"We just need some discipline."
I believe it will make a lot of difference if we, Metro Manila residents, showed more discipline under the Modified Enhanced Community Quarantine (MECQ) with one week to go.
I agree with Police Lt. Gen. Guillermo Eleazar, commander of Joint Task Force COVID Shield who yesterday said the lack of cooperation from many of our fellow Filipinos who go out for non-essential activities defeats the purpose of the MECQ.
Reports have it that Philippine National Police (PNP) personnel manning the quarantine control checkpoints have encountered not quite a few motorists who claim to be Authorized Persons Outside of Residence (APOR) but are obviously out on non-essential travel.
Such abuses have often resulted in heated verbal confrontations between the PNP personnel and the supposed APORs.
“The main and only reason behind the exemption from community quarantine is for APOR to go to their places of work because their jobs is essential in providing basic goods and services to our people under community quarantine, and for them to go back to their homes,” Eleazar pointed out.
For this reason, Eleazar has directed policemen manning the checkpoints to scrutinize the IDs and other documents being presented by the essential workers, particularly the home address and place of work, to determine whether or not the travel is essential.
Note that the National Capital Region and nearby provinces of Bulacan, Cavite, Laguna and Rizal were placed under the stricter MECQ from GCQ on the petition for reprieve from healthcare groups who are overwhelmed by the mounting cases of COVID-19 cases at the hospitals.
We should not in any way belittle the plea of the health workers for “timeout.”
The MECQ lasts until August 18th but whether it will be upgraded to ECQ or downgraded to GCQ is all up to us.
The numbers on the COVID-19 incidence are as daunting as they are, but it is important for us to acknowledge that we have a lot to do with the continued increase in the confirmed cases of infection.
We can understand why staying at home is so difficult for those are trying to make a living like peddling some street food to snag a few pesos for one’s own family’s sustenance.
Still, not quite a few of our kababayans, particularly in Metro Manila, are simply being pasaway out on a “gimmick.”
They could not care less about “healing as one nation” and they go about with their own business.
True, the 59,970 active cases of COVID-19 are only 46.16 percent of the total confirmed cases reported in the country as of Sunday August 9, 2020.
The death toll of 2,270 is a nil 1.75 percent of the total confirmed cases.
It is noteworthy that the number of COVID-19 patient recoveries has reached 67,673, which is an impressive 52 percent of the total cases.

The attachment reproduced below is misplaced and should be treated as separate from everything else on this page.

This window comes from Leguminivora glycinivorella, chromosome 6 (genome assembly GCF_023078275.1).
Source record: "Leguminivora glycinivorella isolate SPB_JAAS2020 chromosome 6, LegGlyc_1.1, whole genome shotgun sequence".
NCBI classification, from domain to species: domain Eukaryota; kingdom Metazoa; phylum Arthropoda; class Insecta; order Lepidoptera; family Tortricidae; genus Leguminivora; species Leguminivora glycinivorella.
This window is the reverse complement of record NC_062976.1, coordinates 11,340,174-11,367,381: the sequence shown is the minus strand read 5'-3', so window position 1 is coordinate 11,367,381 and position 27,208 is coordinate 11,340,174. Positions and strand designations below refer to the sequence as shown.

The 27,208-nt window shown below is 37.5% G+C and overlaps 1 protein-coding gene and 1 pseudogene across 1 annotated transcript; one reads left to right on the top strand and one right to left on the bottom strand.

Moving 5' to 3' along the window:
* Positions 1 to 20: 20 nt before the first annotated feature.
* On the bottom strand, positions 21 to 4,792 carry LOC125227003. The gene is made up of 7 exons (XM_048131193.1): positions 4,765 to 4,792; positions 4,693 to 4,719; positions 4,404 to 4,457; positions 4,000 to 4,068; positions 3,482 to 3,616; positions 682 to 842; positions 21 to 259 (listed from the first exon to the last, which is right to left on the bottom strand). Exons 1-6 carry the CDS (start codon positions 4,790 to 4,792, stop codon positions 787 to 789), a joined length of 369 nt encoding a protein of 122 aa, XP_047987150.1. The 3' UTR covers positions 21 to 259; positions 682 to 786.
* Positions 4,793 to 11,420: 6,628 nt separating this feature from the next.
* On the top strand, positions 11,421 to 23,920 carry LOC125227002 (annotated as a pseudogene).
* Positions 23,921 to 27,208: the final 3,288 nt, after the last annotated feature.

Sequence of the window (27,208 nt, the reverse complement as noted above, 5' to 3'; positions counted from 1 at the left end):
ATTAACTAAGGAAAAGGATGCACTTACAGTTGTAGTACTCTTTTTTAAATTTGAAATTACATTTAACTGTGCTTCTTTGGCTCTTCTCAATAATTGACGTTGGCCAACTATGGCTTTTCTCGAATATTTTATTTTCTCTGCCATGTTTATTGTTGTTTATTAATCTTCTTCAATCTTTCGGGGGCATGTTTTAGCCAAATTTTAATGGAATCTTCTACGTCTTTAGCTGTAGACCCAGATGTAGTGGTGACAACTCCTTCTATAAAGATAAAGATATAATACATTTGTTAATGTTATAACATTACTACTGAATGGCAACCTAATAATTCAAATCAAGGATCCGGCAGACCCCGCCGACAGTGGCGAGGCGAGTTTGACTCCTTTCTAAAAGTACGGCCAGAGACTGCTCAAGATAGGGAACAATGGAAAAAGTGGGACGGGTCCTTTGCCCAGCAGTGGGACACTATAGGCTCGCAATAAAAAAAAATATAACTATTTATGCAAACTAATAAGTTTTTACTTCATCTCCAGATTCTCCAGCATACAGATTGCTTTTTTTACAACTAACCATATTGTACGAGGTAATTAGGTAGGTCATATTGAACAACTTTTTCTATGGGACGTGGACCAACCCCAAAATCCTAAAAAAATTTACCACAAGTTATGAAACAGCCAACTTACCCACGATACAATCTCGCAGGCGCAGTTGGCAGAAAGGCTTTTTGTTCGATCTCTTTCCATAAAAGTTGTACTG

According to the Department of Health, 91.2 percent of active cases are “mild cases.”
While Metro Manila’s 69,434 cases account for 53.42 percent of the country’s total cases, the number of cases is still less than one percent of its 13 million population.
At least 35,123 recovered in Metro Manila, 50.58 percent of its total cases so far.
These burgeoning numbers of recoveries very clearly mean that COVID-19 is after all a curable or treatable disease despite the absence of the all-important vaccine to prevent it.
I hope the few good men in President Duterte’s Inter-Agency Task Force for the Management of Emerging Infectious Diseases would realize this and proceed to beef up treatment facilities.
So, despite the record spikes in COVID-19 infections, posting 6,352 new cases in one day last August 4, the country’s public health crisis will not turn into a real-life “Walking Dead” scenario any time soon.
But, with the prospect of extended MECQ or upgrade to the strictest ECQ, we can expect to see more and more impoverished Filipinos scavenging for food in the dumps.
We must remember, too, that with the onset of the rainy season, there are other infectious diseases that threaten public health, particularly that of the children.
At least 402,694 dengue cases, including 1,502 deaths, were recorded as of November 2019 and the DOH never suggested a lockdown may be because dengue is transmitted through mosquito bites from an infected person to another.
As of June this year, at least 52,601 dengue cases, including 190 deaths, have been recorded. This can only aggravate the COVID-19 crisis at the hospitals.
Unfortunately, you cannot tell the mosquitoes to avoid getting infected themselves by observing hygiene and preventive health measures, like consistent handwashing.
You can’t tell mosquitoes to wear face masks or face shield and observe social distancing.
We can all do these with a little discipline.